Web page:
Even countries with elected governments and a stronger claim to following the rule of law have taken to flexing their muscles in the cause of protecting their citizens from online abuses. For Google, that has brought restrictions of one kind or another from no fewer than 25 governments, one company executive says.
Working out how to counter repressive and unwarranted attacks on internet freedom, while still leaving governments room to protect their citizens from online abuse, will not be easy. Google, whose role as gatekeeper for much of the world’s online information puts it at the centre of the debate, has apparently decided it is time to stake out a clearer line. “As they butt up against more governments, they are realising they need a consistent position,” Ms MacKinnon says. “This is not just about China – it’s about how the internet is going to be regulated globally.”
But while the search company has sent a signal that it intends to stand its ground, few others have been prepared to follow its lead, making it easier for repressive governments to continue with their current policies.
The lack of broad support for the Global Network Initiative is a case in point. Set up four years ago, it was meant to be a forum for companies and non-governmental organisations to devise a common practice for confronting online censorship and repression. However, it still counts only three companies – Google, Microsoft and Yahoo – as members. In a meeting at the US state department this month, undersecretary Robert Hormats castigated the technology and telecommunications executives from nearly 20 companies for not rallying around the initiative, according to one person present.
Even those companies that have taken a public stand can appear ambivalent. Microsoft, which still offers a censored search service in China and stands to benefit from Google’s change of stance there, recently drew criticism from Human Rights Watch, a New York-based advocacy, after Steve Ballmer, chief executive, and Bill Gates, chairman, made public comments appearing to side with Beijing in its row with Google. Mr Ballmer later published a blog post reiterating his company’s support for internet freedom.
Governments have also been slow to take up the running, though political momentum in the US has picked up this year. Google’s heavy emphasis on the cyberattacks that it said led to its change of heart in China helped to fan the flames in Washington, where cyberwarfare is a growing concern.
In January Hillary Clinton, US secretary of state, proclaimed it part of her country’s mission to foster global internet freedom. While it is unclear how much diplomatic firepower will underpin such words, she has at least made this an item for bilateral discussions, according to supporters.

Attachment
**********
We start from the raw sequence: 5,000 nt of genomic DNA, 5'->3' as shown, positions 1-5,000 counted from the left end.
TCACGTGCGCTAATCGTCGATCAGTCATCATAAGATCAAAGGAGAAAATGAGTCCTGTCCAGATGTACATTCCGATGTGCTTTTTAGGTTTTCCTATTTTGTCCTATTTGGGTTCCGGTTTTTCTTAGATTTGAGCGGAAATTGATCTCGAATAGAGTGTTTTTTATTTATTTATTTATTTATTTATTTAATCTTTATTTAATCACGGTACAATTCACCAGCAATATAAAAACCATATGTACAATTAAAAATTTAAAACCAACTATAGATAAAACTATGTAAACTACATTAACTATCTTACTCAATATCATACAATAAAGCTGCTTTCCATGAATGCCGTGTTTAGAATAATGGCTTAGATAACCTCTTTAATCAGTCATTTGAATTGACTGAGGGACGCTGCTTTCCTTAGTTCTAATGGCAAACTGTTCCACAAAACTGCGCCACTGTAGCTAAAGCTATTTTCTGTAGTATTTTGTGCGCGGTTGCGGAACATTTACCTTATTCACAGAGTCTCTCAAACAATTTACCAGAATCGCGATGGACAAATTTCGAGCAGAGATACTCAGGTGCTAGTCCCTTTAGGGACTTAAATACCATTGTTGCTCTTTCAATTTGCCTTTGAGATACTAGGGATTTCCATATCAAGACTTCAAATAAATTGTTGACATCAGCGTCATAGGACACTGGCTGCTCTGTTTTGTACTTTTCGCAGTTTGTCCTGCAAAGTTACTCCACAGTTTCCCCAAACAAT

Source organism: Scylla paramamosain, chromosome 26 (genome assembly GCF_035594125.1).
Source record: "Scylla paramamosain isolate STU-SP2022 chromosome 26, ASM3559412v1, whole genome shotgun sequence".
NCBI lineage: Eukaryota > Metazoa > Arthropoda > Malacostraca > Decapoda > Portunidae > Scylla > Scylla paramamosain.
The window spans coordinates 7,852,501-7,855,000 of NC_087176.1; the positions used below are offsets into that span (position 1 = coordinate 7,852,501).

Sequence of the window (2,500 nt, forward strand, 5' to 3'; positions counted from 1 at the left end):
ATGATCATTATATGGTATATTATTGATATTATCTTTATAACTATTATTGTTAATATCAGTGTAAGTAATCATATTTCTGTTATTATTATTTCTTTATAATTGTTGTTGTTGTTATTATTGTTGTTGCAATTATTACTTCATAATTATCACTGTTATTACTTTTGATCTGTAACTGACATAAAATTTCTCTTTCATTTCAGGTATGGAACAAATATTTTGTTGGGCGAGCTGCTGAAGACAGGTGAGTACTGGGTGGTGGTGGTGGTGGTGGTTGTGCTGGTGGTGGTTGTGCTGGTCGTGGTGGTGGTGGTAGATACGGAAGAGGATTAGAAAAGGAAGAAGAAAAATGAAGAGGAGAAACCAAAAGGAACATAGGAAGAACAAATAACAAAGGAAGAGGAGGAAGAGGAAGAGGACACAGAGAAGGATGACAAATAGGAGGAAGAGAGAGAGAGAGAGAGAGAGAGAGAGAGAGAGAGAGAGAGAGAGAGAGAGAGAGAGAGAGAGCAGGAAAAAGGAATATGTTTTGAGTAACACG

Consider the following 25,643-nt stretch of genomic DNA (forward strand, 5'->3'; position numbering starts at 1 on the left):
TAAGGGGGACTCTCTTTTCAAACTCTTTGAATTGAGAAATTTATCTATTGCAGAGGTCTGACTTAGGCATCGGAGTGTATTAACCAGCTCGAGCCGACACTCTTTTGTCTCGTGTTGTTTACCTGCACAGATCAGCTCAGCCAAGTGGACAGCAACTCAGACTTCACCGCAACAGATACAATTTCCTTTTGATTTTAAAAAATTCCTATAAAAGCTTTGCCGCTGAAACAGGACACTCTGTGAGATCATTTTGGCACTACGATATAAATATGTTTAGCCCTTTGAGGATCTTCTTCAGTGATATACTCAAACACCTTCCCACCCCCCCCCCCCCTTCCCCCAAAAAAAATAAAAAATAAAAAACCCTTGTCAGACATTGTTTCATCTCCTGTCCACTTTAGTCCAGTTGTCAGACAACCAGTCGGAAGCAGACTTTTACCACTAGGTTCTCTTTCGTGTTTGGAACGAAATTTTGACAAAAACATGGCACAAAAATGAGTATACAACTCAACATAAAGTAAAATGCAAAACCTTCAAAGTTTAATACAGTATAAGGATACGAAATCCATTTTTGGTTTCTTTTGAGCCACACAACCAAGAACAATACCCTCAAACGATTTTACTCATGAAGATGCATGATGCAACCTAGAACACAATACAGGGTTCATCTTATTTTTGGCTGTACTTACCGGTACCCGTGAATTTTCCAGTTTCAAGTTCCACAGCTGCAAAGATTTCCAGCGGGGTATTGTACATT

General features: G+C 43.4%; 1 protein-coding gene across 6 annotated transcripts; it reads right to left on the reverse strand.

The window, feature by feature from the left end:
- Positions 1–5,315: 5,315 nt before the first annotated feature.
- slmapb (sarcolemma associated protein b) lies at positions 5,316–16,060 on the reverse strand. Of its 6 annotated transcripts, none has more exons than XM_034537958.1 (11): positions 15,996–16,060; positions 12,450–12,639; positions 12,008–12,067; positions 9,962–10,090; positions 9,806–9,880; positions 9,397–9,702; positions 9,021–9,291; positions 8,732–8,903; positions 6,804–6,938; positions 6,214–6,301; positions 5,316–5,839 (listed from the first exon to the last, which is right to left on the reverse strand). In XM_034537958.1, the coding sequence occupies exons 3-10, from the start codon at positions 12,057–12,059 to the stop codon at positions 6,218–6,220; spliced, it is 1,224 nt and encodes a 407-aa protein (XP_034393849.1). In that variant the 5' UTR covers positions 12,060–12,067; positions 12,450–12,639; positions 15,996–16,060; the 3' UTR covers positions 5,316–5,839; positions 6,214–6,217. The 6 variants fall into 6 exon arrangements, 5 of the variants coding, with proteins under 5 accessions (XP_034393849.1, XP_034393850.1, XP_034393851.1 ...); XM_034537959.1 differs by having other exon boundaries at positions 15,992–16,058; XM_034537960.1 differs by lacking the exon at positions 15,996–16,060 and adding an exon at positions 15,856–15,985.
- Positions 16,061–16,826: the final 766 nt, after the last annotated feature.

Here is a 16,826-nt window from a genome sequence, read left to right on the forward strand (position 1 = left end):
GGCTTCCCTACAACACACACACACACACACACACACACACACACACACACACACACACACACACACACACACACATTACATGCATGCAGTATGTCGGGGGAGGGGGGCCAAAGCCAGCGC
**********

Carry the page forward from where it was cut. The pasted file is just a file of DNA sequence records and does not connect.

Congress has also joined in. “Most people for some reason think the free press is on the march, but actually it’s the opposite,” says Senator Ted Kaufman, a Democrat who last week formed a Global Internet Freedom caucus with nine other senators, five of them Republicans.
Yet such efforts have yet to be echoed elsewhere; industry executives, for example, bemoan lukewarm support from Europe. That is partly due to suspicions about the motives of some in the US who have jumped on the bandwagon. “The cold war warriors are seizing on it to revive their agenda,” says Ms MacKinnon.
Also, the US devotion to its First Amendment right of free speech does not resonate as strongly elsewhere, where different privacy and other social expectations can often take a higher priority, warns Mr Goldsmith – as Australia’s filtering plans show.
Perhaps most importantly, government attempts to promote internet freedom also clash directly with a rival priority: the fight against cybercrime in all its guises, from identity theft and file-sharing of copyrighted movies to government-sponsored attempts to extract corporate and military secrets.
One obvious way to combat web crime has been to try to increase official monitoring of the internet – though that also raises concerns.
For example, security advocates have long criticised the loose patchwork of rules allowing web addresses to be awarded to people using bogus identification. Domain names ending in .ru for Russia and .cn for China have been so riddled with criminality that many western companies and software services prevent browsers from visiting them. Recently both countries issued rules requiring positive identification for anyone wishing to register domain names. That should help to limit criminality but it will also give those governments a clearer view of dissident activity.
In response, GoDaddy, the world’s largest domain name registrar, said last week that it would stop selling .cn addresses, making it the first technology company to follow Google’s lead – though its business in China is very small.
The battle against censorship also clashes with the fight against internet piracy. Ms MacKinnon cites the UK’s planned digital economy bill, which would increase government powers to monitor and regulate networks by applying many of the same techniques used in censorship.